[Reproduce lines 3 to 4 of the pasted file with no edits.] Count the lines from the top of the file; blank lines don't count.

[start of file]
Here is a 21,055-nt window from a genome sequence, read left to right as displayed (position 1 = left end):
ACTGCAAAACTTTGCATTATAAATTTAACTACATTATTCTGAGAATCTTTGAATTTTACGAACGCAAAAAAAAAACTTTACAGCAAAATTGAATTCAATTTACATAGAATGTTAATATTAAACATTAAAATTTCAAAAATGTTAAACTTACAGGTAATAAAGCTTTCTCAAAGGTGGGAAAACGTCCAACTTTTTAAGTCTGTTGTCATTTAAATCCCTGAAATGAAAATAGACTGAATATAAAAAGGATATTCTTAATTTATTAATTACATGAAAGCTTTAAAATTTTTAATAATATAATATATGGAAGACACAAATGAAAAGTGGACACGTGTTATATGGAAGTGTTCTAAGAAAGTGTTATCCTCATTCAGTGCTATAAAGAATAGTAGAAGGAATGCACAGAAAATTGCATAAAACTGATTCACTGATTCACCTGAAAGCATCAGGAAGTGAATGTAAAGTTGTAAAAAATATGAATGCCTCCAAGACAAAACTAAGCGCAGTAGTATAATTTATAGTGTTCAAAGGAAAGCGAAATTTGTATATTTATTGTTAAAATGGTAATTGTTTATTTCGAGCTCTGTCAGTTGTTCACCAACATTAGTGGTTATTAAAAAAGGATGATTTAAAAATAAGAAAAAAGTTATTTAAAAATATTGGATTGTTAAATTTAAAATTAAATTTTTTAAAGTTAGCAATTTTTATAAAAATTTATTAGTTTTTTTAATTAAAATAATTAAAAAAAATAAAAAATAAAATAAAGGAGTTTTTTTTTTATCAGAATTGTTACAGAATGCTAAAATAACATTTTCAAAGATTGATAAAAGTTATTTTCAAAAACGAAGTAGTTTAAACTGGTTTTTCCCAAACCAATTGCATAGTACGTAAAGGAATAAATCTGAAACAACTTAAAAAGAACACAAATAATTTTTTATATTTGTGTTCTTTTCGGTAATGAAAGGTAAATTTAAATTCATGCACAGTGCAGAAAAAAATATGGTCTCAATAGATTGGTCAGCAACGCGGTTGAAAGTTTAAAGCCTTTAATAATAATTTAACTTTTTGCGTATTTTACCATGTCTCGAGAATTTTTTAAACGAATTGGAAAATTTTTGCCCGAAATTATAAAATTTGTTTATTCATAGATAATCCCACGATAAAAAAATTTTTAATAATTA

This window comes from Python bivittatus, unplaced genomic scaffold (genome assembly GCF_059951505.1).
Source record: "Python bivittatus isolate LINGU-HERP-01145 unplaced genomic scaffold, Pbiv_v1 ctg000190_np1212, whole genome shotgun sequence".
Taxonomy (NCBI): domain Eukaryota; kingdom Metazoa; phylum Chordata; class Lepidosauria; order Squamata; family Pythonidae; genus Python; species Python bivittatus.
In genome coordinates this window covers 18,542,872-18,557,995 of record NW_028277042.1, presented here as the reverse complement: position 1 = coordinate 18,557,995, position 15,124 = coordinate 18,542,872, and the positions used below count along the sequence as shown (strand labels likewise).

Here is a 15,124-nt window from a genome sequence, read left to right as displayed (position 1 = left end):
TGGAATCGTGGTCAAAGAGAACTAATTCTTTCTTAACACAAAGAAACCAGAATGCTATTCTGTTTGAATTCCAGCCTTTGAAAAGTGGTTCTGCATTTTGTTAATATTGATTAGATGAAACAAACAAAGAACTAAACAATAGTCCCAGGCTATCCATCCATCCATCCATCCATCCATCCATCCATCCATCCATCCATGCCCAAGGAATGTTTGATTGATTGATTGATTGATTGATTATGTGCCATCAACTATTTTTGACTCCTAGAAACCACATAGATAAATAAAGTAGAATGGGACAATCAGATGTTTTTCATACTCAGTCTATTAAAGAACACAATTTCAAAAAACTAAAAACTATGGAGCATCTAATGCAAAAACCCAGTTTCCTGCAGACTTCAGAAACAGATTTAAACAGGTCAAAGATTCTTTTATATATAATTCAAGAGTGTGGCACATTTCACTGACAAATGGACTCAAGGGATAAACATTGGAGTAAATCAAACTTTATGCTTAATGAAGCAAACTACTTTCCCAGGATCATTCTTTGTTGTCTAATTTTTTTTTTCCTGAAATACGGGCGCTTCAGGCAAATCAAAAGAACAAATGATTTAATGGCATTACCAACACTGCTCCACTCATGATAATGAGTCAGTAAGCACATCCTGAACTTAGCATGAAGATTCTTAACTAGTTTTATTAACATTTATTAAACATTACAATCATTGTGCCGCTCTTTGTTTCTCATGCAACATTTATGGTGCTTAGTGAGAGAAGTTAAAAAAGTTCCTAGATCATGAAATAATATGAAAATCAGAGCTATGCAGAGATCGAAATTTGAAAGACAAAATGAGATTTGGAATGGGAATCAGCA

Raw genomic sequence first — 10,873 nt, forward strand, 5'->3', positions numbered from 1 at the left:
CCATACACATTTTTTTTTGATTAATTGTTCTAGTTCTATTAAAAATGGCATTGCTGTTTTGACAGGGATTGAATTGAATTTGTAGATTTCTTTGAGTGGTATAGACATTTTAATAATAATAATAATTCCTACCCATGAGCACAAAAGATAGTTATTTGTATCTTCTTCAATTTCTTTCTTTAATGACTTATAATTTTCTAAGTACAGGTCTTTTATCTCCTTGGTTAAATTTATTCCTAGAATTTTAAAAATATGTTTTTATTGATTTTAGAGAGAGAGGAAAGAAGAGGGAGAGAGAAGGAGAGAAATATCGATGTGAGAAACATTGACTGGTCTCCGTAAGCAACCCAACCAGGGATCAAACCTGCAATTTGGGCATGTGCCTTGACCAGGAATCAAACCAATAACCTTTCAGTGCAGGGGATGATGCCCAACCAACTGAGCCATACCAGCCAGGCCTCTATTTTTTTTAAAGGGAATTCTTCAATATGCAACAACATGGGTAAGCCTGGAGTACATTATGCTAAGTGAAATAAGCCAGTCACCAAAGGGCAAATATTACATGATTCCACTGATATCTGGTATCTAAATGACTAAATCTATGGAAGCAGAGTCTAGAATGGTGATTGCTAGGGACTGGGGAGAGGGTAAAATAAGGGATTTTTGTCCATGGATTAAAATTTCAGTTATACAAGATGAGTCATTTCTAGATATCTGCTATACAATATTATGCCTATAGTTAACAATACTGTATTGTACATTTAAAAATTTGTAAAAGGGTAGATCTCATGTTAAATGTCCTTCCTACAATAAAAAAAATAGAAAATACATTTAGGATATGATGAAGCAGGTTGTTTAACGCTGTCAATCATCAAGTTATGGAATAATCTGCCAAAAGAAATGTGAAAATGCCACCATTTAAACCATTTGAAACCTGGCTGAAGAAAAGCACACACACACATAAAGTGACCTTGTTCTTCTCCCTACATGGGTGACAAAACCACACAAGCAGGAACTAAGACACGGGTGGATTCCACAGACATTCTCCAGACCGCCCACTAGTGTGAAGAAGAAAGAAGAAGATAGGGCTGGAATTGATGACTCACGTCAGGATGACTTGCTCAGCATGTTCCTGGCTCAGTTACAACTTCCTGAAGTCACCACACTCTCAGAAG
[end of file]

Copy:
This window comes from Python bivittatus, unplaced genomic scaffold (genome assembly GCF_059951505.1).
Source record: "Python bivittatus isolate LINGU-HERP-01145 unplaced genomic scaffold, Pbiv_v1 ctg000190_np1212, whole genome shotgun sequence".